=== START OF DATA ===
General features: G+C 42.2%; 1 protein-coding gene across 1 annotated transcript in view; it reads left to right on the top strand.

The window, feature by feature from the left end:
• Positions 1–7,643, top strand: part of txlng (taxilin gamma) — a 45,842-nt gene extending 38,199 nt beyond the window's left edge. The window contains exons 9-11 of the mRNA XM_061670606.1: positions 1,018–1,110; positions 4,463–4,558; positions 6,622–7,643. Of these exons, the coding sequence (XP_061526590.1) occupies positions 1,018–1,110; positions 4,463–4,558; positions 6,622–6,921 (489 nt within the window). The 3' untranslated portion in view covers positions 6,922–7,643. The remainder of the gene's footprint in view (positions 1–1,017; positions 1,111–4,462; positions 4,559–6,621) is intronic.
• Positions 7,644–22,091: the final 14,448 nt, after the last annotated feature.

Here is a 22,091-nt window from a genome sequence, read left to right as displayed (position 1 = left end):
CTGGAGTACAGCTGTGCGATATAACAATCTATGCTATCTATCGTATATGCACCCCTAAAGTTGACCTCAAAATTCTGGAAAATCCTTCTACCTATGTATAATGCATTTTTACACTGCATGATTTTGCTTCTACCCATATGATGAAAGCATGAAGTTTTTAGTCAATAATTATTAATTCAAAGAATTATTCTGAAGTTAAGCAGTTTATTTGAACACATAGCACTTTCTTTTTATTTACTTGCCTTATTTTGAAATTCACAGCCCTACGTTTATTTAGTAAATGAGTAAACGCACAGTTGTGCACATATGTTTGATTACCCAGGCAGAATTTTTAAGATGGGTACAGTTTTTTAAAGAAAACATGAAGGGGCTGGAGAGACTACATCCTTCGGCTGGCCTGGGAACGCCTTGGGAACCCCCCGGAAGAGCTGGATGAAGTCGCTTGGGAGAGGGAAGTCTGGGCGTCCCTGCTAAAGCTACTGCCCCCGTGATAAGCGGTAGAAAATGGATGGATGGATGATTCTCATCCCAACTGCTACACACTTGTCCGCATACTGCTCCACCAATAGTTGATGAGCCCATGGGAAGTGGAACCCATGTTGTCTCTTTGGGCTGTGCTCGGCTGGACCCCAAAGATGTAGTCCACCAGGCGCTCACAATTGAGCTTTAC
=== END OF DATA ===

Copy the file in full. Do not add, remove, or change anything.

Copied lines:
General features: G+C 42.2%; 1 protein-coding gene across 1 annotated transcript in view; it reads left to right on the top strand.

The window, feature by feature from the left end:
• Positions 1–7,643, top strand: part of txlng (taxilin gamma) — a 45,842-nt gene extending 38,199 nt beyond the window's left edge. The window contains exons 9-11 of the mRNA XM_061670606.1: positions 1,018–1,110; positions 4,463–4,558; positions 6,622–7,643. Of these exons, the coding sequence (XP_061526590.1) occupies positions 1,018–1,110; positions 4,463–4,558; positions 6,622–6,921 (489 nt within the window). The 3' untranslated portion in view covers positions 6,922–7,643. The remainder of the gene's footprint in view (positions 1–1,017; positions 1,111–4,462; positions 4,559–6,621) is intronic.
• Positions 7,644–22,091: the final 14,448 nt, after the last annotated feature.

Here is a 22,091-nt window from a genome sequence, read left to right as displayed (position 1 = left end):
CTGGAGTACAGCTGTGCGATATAACAATCTATGCTATCTATCGTATATGCACCCCTAAAGTTGACCTCAAAATTCTGGAAAATCCTTCTACCTATGTATAATGCATTTTTACACTGCATGATTTTGCTTCTACCCATATGATGAAAGCATGAAGTTTTTAGTCAATAATTATTAATTCAAAGAATTATTCTGAAGTTAAGCAGTTTATTTGAACACATAGCACTTTCTTTTTATTTACTTGCCTTATTTTGAAATTCACAGCCCTACGTTTATTTAGTAAATGAGTAAACGCACAGTTGTGCACATATGTTTGATTACCCAGGCAGAATTTTTAAGATGGGTACAGTTTTTTAAAGAAAACATGAAGGGGCTGGAGAGACTACATCCTTCGGCTGGCCTGGGAACGCCTTGGGAACCCCCCGGAAGAGCTGGATGAAGTCGCTTGGGAGAGGGAAGTCTGGGCGTCCCTGCTAAAGCTACTGCCCCCGTGATAAGCGGTAGAAAATGGATGGATGGATGATTCTCATCCCAACTGCTACACACTTGTCCGCATACTGCTCCACCAATAGTTGATGAGCCCATGGGAAGTGGAACCCATGTTGTCTCTTTGGGCTGTGCTCGGCTGGACCCCAAAGATGTAGTCCACCAGGCGCTCACAATTGAGCTTTAC